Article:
This study aimed to extend beyond existing research on the male-grooming industry to examine the reality of marketing an everyday cosmetic product to men. This thesis contains a two-part original research study involving a qualitative, exploratory study (Study 1) clarifying college-aged men's attitudes toward male grooming products and makeup for men; and a quantitative, experimental study (Study 2) created to test theories developed from Study 1. Study 1 discovered a pattern among male participants of citing functional/medicinal qualities of male-grooming products as their justification for purchase. Study 2 tested whether this could be applied to makeup by comparing the effects of two advertisements for male cosmetic products on the likelihood of purchase of the product advertised. The main implications of this research suggest that one way to integrate makeup for men into the mainstream market is to release products in free trials before releasing them for sale, since men in the study were somewhat likely to use a free sample of the product in the test advertisements, but unwilling to purchase it. Additionally, the presence of acne in the participants moderated the effects of the ads such that men without acne were more likely to try a cosmetic product when presented with the medicinal benefits of the product in addition to the appearance-enhancing benefits, rather than appearance-enhancing benefits alone. Overall, men with acne were more willing than men without acne to use the product, regardless of the advertising appeal.

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Created

Date Created
  • 2016-05

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An Analysis of the Cosmetics Industry as a Good Steward for the Sustainability Movement

Description

In 2016, in the United States alone, the cosmetics industry made an estimated 62.46 billion dollars in revenue (Revenue of the Cosmetic Industry in the U.S. 2002-2016 | Forecast). With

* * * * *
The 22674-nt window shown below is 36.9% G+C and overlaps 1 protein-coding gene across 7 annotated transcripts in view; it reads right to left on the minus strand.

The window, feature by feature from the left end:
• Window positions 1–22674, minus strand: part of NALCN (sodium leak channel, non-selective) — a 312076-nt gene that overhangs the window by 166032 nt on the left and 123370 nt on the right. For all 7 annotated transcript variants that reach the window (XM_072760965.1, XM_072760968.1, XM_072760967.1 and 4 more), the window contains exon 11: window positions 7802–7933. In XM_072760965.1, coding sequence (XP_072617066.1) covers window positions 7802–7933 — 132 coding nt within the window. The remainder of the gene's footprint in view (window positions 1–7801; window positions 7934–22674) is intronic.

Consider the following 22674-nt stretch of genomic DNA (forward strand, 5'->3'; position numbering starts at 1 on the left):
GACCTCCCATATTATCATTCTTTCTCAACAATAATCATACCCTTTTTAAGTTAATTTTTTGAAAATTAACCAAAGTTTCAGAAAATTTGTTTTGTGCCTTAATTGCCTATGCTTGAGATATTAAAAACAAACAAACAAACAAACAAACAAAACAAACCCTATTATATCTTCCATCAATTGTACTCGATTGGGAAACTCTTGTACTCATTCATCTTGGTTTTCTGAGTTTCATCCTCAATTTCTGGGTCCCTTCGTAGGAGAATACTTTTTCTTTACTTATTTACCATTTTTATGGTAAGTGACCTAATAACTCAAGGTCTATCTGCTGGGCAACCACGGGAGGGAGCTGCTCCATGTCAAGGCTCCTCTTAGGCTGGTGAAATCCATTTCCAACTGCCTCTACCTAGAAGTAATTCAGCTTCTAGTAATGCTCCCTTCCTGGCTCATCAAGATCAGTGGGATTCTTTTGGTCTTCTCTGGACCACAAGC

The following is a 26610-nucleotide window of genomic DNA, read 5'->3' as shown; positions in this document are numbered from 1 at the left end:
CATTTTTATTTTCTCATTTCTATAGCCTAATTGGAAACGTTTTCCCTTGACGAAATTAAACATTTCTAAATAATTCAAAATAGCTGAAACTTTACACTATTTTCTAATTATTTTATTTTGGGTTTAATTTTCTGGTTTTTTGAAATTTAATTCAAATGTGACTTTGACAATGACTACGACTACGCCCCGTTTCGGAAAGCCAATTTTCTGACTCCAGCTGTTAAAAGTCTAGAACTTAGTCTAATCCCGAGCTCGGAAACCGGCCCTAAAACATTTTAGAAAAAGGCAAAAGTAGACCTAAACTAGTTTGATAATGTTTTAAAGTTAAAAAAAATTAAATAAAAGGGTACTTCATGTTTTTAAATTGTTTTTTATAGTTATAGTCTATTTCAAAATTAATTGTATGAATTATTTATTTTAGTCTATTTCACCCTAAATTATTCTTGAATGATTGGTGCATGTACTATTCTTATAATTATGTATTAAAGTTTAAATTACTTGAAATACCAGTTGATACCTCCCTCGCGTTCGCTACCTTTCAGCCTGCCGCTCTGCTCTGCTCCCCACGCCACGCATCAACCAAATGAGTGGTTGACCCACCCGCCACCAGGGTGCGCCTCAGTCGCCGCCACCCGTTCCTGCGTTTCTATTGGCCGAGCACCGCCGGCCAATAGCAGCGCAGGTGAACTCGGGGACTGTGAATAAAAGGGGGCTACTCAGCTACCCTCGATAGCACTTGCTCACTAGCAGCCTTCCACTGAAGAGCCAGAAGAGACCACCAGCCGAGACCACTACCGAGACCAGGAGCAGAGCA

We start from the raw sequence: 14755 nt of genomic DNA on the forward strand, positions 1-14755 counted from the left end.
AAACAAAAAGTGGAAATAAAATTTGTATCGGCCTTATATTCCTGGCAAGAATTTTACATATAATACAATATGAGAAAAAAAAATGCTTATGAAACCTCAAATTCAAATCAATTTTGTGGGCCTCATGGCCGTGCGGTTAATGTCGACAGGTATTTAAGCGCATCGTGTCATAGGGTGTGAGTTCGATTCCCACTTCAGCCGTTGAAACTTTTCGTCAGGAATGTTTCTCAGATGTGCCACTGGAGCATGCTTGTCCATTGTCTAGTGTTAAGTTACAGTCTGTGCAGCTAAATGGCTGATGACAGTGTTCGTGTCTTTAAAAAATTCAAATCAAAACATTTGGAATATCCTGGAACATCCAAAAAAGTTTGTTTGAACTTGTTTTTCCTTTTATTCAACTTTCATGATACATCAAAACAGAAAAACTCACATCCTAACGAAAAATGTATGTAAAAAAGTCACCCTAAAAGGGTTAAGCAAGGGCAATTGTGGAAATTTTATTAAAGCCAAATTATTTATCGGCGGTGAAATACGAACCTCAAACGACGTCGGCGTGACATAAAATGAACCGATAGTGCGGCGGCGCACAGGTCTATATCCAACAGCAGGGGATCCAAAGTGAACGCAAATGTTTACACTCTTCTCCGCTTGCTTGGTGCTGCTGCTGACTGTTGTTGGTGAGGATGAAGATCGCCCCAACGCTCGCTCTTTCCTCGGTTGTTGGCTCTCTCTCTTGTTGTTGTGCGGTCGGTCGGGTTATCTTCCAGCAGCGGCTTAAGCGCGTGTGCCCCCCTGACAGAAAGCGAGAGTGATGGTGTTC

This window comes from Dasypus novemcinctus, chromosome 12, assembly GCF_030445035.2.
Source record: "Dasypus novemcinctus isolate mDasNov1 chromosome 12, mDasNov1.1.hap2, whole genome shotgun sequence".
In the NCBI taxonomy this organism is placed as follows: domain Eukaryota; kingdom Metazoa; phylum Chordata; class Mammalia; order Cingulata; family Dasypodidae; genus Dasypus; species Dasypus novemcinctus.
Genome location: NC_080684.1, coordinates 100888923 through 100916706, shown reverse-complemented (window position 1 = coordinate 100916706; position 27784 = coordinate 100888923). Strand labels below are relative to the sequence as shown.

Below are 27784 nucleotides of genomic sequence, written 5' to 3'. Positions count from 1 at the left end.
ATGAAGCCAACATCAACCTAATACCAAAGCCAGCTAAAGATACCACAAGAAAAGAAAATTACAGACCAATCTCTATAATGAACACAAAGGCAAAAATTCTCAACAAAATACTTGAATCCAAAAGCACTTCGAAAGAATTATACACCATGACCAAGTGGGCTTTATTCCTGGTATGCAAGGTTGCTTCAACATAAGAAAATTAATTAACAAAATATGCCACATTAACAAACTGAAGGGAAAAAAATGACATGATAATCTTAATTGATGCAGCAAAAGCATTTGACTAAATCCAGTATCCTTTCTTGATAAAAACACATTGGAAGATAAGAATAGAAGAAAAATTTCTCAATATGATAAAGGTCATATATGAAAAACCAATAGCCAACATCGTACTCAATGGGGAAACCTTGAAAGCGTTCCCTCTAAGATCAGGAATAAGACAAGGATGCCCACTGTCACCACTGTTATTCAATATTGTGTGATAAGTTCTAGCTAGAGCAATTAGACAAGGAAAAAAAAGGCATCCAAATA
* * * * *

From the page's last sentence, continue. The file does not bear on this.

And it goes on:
In 2016, in the United States alone, the cosmetics industry made an estimated 62.46 billion dollars in revenue (Revenue of the Cosmetic Industry in the U.S. 2002-2016 | Forecast). With a consistent increase in sales in the last several years, the industry has reached continued success even during times of hardship, such as the Great Recession of 2008. The use of Corporate Social Responsibility (CSR), external campaigns, and thoughtful packaging and ingredients resonates with targeted consumers. This has served as an effective strategy to maintain growth in the industry. Cosmetic companies promote their brand image using these sustainability tactics, but there seems to be a lack of transparency in this unregulated industry. The purpose of this thesis is to determine if the cosmetics industry is a good steward of the sustainability movement. Important terms and concepts relating to the industry will be discussed, then an analysis of sustainability focused cosmetic brands will be provided, which highlights the extent to which these brands engage in activities that promote sustainability. This is followed by an application of findings to a company that could benefit from using such practices. Overall, the analysis of the different brands proved to be shocking and disappointing. This is due to the sheer amount that scored very poorly based on the sustainability criteria developed. The cosmetics industry is too inconsistent and too unregulated to truly act as a good steward for sustainability. Though some companies in the industry succeed, these accomplishments are not consistent across all cosmetic companies. Hence, the cosmetics industry as a good steward for sustainability can only be as strong as its weakest link.